In a narrower margin of victory than I expected, Richard Hooker defeated Scholastica, whose name sounds like she should be the patron saint of elementary school book clubs.  Richard goes on to represent Anglicanism in the battle of the Saintly Sixteen.    I’m still working on a motto for him – “HOOKER’S A LOOKER” , maybe?   Let me know if you’ve got anything better.


Monica should be, as I said earlier, the patron saint of mothers worried about the souls of their adult children.   Augustine, as we know, wandered wide and far from the path of faith as a young man before he heard the call.   The story he tells in Confessions of his “conversion” has echoes of the story of Saul becoming Paul in the Book of Acts. As Augustine wrote of Jesus, “Too late I came to love thee”.   Surely, Monica’s prayers for her wayward son must have been at work somewhere.  


John Nava, Study for Saint Monica, oil on canvas, 2003.


Later in life, Augustine regretted the pain he had caused his pious mother:  “I cannot sufficiently express the love she had for me, nor how she travailed for me in the spirit with a far keener anguish can when she bore me in the flesh.  


Augustine had one child, an illegitimate boy named Adeodatus (“Given by God”), who died shortly after his baptism.   Monica had dearly wanted to adopt him and raise him as her grandson, and herself died at fifty-nine.


In a lovely essay in Plough Quarterly, Susannah Black Roberts calls Monica “our spiritual grandmother”.  While was only briefly and tragically a grandmother, Black writes that “all those who have converted after reading the Confessions, and all those whose hearts found rest in the doctrines of God’s grace which he articulated, and all those who have found their household in the church which her son did so much to build: these too are her grandchildren” (


Joanna the Myrrhbearer may have a stronger claim for fame because whereas Monica’s son worshipped Jesus, Joanna knew Jesus and paid his bills.   In that respect, she may deserve to be the patron saint of church treasurers.  


She is mentioned twice mentioned in the book of Luke, once as part of the administrators of the disciples (8:3) and  more famously as one of the women who go to the tomb to anoint (myrrh was a burial spice) Jesus’ body (24:10), only to find the tomb empty.  Thus, Joanna is honoured as one of the first to bear the Christian message, “He is risen!”.   Speaking of tending the dead, Joanna is also honoured by tradition in the Orthodox church for recovering (and presumably burying) the head of poor John the Baptist after his execution.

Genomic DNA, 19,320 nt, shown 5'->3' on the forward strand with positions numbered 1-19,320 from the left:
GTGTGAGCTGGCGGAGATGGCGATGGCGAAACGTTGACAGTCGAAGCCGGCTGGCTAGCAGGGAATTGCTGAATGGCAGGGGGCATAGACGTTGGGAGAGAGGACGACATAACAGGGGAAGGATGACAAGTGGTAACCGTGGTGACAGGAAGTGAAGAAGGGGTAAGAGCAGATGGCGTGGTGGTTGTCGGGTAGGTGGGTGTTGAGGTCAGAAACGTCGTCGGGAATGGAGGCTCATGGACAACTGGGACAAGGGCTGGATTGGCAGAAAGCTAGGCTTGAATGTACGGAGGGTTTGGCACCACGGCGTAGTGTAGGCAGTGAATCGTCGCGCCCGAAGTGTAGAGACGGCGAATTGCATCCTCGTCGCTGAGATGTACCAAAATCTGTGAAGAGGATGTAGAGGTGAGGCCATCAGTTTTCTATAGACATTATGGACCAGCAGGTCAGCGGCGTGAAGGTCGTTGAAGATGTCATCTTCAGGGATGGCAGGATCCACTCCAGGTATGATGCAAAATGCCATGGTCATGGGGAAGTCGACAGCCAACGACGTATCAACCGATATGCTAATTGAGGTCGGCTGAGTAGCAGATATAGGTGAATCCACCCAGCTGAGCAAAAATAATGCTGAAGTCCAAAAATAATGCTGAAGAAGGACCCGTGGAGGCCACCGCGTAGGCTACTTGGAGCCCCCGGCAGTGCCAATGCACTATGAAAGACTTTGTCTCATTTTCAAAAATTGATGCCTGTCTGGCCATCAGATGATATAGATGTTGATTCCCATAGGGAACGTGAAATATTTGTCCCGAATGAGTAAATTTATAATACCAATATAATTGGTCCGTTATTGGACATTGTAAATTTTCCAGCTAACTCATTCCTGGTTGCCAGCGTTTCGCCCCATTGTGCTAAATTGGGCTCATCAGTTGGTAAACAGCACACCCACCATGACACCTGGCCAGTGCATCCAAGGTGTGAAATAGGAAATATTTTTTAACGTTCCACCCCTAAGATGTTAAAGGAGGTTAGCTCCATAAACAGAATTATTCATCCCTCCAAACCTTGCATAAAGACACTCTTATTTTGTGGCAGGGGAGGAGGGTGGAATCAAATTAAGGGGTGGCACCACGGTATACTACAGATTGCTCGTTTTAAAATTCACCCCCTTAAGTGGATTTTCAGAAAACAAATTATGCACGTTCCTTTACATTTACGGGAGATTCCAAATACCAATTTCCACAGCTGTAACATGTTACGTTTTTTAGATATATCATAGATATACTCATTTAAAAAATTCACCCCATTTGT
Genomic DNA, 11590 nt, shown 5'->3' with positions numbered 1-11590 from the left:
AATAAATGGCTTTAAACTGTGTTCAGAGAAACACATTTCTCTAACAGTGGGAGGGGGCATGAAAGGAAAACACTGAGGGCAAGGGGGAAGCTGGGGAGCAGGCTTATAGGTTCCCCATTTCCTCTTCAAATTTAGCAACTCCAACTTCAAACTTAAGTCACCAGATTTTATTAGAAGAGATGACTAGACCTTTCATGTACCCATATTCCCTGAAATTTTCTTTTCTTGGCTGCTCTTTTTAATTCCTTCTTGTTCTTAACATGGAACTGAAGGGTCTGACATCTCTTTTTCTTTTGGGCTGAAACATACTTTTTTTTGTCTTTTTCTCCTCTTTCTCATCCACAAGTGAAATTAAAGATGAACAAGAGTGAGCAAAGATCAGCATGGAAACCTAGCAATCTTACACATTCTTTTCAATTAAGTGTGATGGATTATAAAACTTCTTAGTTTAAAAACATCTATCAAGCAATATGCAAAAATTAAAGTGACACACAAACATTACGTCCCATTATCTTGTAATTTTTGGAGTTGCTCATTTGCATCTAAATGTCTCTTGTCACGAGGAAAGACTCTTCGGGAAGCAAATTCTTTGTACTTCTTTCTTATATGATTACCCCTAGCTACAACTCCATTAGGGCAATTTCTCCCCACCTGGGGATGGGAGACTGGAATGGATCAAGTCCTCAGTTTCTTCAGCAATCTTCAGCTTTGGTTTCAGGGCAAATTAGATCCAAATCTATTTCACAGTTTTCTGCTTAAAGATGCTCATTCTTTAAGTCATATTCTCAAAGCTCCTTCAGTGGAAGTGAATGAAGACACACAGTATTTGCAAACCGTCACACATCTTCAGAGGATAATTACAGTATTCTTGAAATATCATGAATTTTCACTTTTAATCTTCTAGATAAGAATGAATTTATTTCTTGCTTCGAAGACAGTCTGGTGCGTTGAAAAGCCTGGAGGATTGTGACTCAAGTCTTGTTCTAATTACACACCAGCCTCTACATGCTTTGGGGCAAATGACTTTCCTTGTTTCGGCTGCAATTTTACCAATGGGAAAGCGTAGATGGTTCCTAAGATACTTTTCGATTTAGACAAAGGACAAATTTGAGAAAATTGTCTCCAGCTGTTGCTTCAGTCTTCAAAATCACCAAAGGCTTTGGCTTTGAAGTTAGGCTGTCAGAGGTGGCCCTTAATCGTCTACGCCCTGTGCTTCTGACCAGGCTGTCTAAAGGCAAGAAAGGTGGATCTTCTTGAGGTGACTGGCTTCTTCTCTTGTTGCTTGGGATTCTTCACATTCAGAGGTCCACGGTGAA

Saint Joanna recovering the head of Saint John the Baptist


One wonders, given that the Baptist and Jesus were both popular preachers, and given that her husband worked for Herod’s killer, if Joanna paid a price for her faith. Joanna deserves the memory and honour of the church today as a person who had all the advantages of class and power,  but who dedicated her life to following Jesus. 


The connection of myrrh with the Nativity story also links Joanna with the Magi as those who honoured Jesus.   I discovered a wonderful website dedicated to Joanna which calls on us to be “modern myrrh bearers”:

“We can identify the modern equivalent of myrrh in our lives, some intrinsically valuable way of living – controlling our actions and speech – that like myrrh will fight corruption in its modern, cultural sense.  And we can make that thing of value, that myrrh, our gift to Him.  The White Angel will beckon to us, and wait patiently to give us the Good News”.  (


Blessed be their memories.


I am currently three for four in my predictions thus far.  I’ve picked Joanna to go up against Augustine, which would be a blessing to Monica, if you think about it, as that would just be awkward.


You can vote here – you’ll see the buttons when you scroll to the bottom:


Blessings to you this day,